These are great and helpful. I particularly love Katie W.’s suggestion about reading lots of books on writing. I did that. Books like Bird by Bird by Anne LaMott, Becoming a Writer by Dorothea Brande, Spider, Spin Me a Web by Lawrence Block, Writing Down the Bones by Natalie Goldberg, Writing on Both Sides of the Brain by Henriette Anne Klauser, all of which I gobbled up when I was starting out, still stand proud on my shelves. (High school and up.) Every one of these authors is humble about writing and also recognizes that telling a story isn’t as straightforward as following a recipe—because there is no recipe (I wish there was!). Our subconscious always gets involved, creates detours, and wants us to go in unexpected directions. This, I think, is what StoryBlossom is contending with. Has anyone mentioned on this blog that writing is hard?
What helps me is the knowledge that I’ve finished stories a bunch of times, and because of that, I’m relatively, almost entirely confident, that I’ll do it again. I think Christie V Powell has that confidence too and for the same reason. If you follow the link to her blog and read about her method, you’ll see that she welcomes her subconscious in during the daydreaming phase. After that, her tried-and-true method guides her.
But her way won’t work for all of us and probably won’t work entirely or exactly for any of us. It’s like life; even identical twins have paths that diverge, a lot or a little. I looked at the snowflake method, which looks good, but I could follow it only after I finished a book. While I’m writing, I don’t know my characters well enough or see the course they’re going to follow. I find those out during the writing, by showing the details. How will Janey respond to a flat tire? How will Meredith answer a king who asks what she has in her purse? What does she have? Still, I do have an idea of the problem of the book and the ending—or I can’t write it. But some people can.
Knowing the end does keep my first draft from wandering, so that can be a strategy for some writers.
Perfectionism is useful only in the final revision, when plot, setting, and characters are settled. Then we go in and mop up, looking for awkward phrasing, word repetition, typos—like that. Still, we won’t achieve perfection, because, in my opinion, perfection is unattainable. A novel is a long document that has at least one thing wrong with it. As good as we can make it is good enough. Besides, people have different ideas about what we’ve written. A reader may find fault with something that we know is right. Once, a reader wrote to me in considerable distress over the ending of The Two Princesses of Bamarre. She said I had to create a new version that fixed it or write a sequel that fixed it. But the ending was what it should be as far as I was concerned. She said she was losing sleep over it, which was unfortunate for her. It was nice for me, though, that she felt so strongly about my book!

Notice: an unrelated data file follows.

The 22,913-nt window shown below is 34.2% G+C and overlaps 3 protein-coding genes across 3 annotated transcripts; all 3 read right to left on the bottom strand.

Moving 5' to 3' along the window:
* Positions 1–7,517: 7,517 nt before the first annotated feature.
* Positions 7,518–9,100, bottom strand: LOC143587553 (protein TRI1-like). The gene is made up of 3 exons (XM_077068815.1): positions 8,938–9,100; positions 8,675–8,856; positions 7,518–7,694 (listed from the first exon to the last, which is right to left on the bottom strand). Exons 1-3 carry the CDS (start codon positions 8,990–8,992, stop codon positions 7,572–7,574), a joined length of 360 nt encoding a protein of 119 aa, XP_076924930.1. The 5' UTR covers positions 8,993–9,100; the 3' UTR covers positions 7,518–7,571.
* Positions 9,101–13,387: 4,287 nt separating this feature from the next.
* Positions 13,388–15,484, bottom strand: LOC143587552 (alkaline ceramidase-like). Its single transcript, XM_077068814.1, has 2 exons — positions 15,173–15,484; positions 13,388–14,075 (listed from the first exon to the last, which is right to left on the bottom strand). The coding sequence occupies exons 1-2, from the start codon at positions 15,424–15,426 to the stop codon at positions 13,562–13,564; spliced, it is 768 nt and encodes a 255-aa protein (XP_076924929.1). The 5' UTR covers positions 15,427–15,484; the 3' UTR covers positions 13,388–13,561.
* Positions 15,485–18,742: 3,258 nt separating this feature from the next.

StoryBlossom quotes me about length, but I couldn’t find the spot on the blog, and I wanted to because I’d like to know the context. I’m pretty sure I meant that adding is hard if we get to the end of a story and feel that it isn’t long enough. I doubt I meant that we should pile on scenes. Probably, I was thinking about including enough detail to put the reader inside the action and in the heart and mind of my MC.
Decades ago, I invited some relatives for dinner. No one told me I had to; I wanted to. But then I entirely lost my cool in worry about what might go wrong, from burning the food to no one having anything to say to the toilet stopping up. A wise friend advised me to tape signs in cheerful felt markers in lots of places in our then apartment: For fun! The reminders worked. I sang while I cooked and straightened. I don’t think anything burned or any toilets backed up. For sure, people found things to talk about. I wasn’t drummed out of the family. All of that would have been true if I’d continued to fret, but how nice not to! For anyone who’s worried about their writing, I recommend placing exactly these signs anywhere you’re likely to look. Remember how I end each blog post.
I googled randomizer, and I wouldn’t use it to help me with my plot. That way lies chaos, in my opinion. But I would use it for a poem. In fact, I can’t wait to try it. Thank you, StoryBlossom!
Here are three prompts:
- Google randomizer and use it to write a poem. Here are some suggestions for what you might put in: three images, like The golden horse weathervane was stationary against a backdrop of scudding clouds (feel free to use this one); a proverb; a fruit or vegetable; a fragment of a memory—and whatever else you like. See, as I’m going to, what the randomizer does with them, but don’t feel obliged to use whatever comes out. Fool with it until you’re satisfied.
- Going against what I said above, use a randomizer to generate story ideas. Stick in a sentence from ten different fairy tales. See what happens and use what you can.
- Marco and Juliette are working on a scene together for an acting class. Marco is a perfectionist and Juliette is not. Write the rehearsal. If you feel like it, expand it into a story. If you feel like it, make the story a romcom.
Have FUN!!! FUN!!! And save what you write.